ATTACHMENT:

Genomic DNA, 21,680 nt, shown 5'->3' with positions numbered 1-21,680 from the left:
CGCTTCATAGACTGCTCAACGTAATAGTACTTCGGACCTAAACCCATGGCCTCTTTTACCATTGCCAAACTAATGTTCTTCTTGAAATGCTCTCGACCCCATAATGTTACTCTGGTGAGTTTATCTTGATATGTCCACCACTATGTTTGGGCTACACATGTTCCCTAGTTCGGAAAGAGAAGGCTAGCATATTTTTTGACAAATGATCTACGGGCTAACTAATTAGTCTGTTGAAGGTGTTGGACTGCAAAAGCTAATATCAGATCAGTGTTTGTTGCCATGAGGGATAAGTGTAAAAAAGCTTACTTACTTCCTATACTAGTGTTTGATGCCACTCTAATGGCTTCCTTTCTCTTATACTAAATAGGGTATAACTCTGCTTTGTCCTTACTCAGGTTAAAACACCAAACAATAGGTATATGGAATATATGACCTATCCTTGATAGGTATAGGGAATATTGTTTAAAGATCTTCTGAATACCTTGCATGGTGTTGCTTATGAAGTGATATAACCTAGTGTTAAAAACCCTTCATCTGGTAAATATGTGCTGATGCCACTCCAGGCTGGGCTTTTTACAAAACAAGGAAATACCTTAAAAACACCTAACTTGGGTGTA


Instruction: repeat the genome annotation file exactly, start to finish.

Genomic DNA, 21,680 nt, shown 5'->3' with positions numbered 1-21,680 from the left:
CGCTTCATAGACTGCTCAACGTAATAGTACTTCGGACCTAAACCCATGGCCTCTTTTACCATTGCCAAACTAATGTTCTTCTTGAAATGCTCTCGACCCCATAATGTTACTCTGGTGAGTTTATCTTGATATGTCCACCACTATGTTTGGGCTACACATGTTCCCTAGTTCGGAAAGAGAAGGCTAGCATATTTTTTGACAAATGATCTACGGGCTAACTAATTAGTCTGTTGAAGGTGTTGGACTGCAAAAGCTAATATCAGATCAGTGTTTGTTGCCATGAGGGATAAGTGTAAAAAAGCTTACTTACTTCCTATACTAGTGTTTGATGCCACTCTAATGGCTTCCTTTCTCTTATACTAAATAGGGTATAACTCTGCTTTGTCCTTACTCAGGTTAAAACACCAAACAATAGGTATATGGAATATATGACCTATCCTTGATAGGTATAGGGAATATTGTTTAAAGATCTTCTGAATACCTTGCATGGTGTTGCTTATGAAGTGATATAACCTAGTGTTAAAAACCCTTCATCTGGTAAATATGTGCTGATGCCACTCCAGGCTGGGCTTTTTACAAAACAAGGAAATACCTTAAAAACACCTAACTTGGGTGTA